Tuesday 12 December 2017

Jeremy Clarkson: TV Watchdog launches inquiry into execution of public sector strikers rant

Andrew Hough

JEREMY Clarkson, the BBC’s Top Gear presenter, has been placed under investigation by the television watchdog over his comments calling for public sector strikers to be executed.

British regulator Ofcom has announced an investigation into the Top Gear presenter after he said that striking public sector workers should be executed in front of their families.

The 51 year-old host of the cult BBC Two show, caused outrage when he made the comments on the corporation’s popular The One Show, during the national strikes last month.

The veteran television presenter and newspaper columnist also complained about being delayed by people throwing themselves in front of trains.

He later apologised for the remarks.

Despite the public broadcaster also issuing a swift apology, the comments led to more than 21,000 complaints to the BBC and almost 800 to Ofcom.

It was the third most-complained about television show this year to Ofcom, prompting an investigation.

On Monday Ofcom said it was investigating the comments under broadcasting rules on ''generally accepted standards''.

''Ofcom has taken the decision to investigate comments made by Jeremy Clarkson on BBC1's The One Show,'' a spokesman said. ''We will make the outcome of the investigation known in due course.''

Lord Patten, the chairman of the BBC Trust, and Mark Thompson, the director general of the BBC, also came under fire in Parliament last week over comments made by Mr Clarkson.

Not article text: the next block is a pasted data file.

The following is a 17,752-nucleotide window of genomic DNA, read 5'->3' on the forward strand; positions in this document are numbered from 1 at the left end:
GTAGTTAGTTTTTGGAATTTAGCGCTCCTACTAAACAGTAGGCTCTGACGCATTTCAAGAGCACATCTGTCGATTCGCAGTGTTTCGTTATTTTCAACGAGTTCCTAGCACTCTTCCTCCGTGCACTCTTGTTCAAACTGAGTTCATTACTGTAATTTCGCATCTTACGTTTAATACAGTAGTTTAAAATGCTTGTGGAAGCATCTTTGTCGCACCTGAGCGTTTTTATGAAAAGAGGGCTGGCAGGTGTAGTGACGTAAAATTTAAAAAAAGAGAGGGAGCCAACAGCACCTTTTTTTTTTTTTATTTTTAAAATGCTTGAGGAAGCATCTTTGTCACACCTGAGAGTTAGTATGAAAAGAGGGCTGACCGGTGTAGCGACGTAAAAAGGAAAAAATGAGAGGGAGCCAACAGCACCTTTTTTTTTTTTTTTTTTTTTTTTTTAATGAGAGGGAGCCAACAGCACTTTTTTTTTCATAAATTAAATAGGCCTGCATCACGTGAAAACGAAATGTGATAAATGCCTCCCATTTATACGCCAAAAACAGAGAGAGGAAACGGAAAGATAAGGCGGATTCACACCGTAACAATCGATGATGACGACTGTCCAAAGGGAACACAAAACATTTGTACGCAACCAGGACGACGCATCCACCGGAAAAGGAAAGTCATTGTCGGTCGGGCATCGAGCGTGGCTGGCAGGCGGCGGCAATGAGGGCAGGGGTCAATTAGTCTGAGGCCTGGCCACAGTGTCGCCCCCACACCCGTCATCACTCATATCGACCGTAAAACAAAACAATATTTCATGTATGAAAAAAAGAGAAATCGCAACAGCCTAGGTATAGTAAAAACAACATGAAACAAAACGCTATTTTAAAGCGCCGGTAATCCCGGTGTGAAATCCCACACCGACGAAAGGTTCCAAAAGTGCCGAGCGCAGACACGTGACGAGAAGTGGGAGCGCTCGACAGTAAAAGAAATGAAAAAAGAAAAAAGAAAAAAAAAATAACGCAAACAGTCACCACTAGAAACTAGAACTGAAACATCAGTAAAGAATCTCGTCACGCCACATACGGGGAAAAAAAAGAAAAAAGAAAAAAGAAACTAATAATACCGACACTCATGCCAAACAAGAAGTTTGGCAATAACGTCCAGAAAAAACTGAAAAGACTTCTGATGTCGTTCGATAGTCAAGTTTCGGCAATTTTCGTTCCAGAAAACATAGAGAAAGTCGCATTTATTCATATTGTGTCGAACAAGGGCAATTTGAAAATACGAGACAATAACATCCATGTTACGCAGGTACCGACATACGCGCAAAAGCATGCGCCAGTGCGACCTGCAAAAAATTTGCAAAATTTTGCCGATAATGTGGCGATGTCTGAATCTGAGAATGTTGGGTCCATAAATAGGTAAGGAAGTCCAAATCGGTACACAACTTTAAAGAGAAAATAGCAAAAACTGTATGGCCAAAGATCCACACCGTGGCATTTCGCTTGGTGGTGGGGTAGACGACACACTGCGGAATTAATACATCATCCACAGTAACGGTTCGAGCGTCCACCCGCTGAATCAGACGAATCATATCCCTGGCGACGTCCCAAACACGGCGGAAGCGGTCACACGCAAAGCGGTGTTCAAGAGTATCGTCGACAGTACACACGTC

Lord Patten, said Clarkson is one of the UK's leading "cultural" exports.

The TV regulator is also investigating other comments, in which he described people who kill themselves at railway stations as causing ''immense'' disruption to commuters.

The remarks about strikers led to condemnation by union leaders and politicians, with David Cameron, the Prime Minister branding Clarkson's comments ''silly''.

His gaffe came as he appeared on the BBC ONE show on the evening of Britain's biggest public sector strikes for 30 years.

Speaking about the strikers, he said: ''I'd have them all shot. I would take them outside and execute them in front of their families.

''I mean, how dare they go on strike when they've got these gilt-edged pensions that are going to be guaranteed while the rest of us have to work for a living?''

Clarkson later said in a statement that his comments were not meant to have been taken seriously.

''I didn't for a moment intend these remarks to be taken seriously – as I believe is clear if they're seen in context,'' he said.

''If the BBC and I have caused any offence, I'm quite happy to apologise for it alongside them.''

But in a later interview he appeared to be taking the matter less seriously, when he also apologised to sparrows, after saying he did not like them during The One Show.

The BBC said the item ''wasn't perfectly judged''.

Earlier this year the BBC apologised about an item on BBC2's Top Gear which led to the Mexican ambassador complaining about the ''outrageous, vulgar and inexcusable insults'' made about Mexicans by Clarkson and co-hosts James May and Richard Hammond.

The BBC's editorial complaints unit upheld criticisms of the show and ruled that it reinforced stereotypes. In February 2009, Clarkson called Gordon Brown, the former Prime Minister, a ''one-eyed Scottish idiot''.

In November the previous year, the BBC received almost 2,000 complaints when he joked about lorry drivers murdering prostitutes.

A BBC spokeswoman declined to comment. A spokesman for Clarkson was unavailable for comment.


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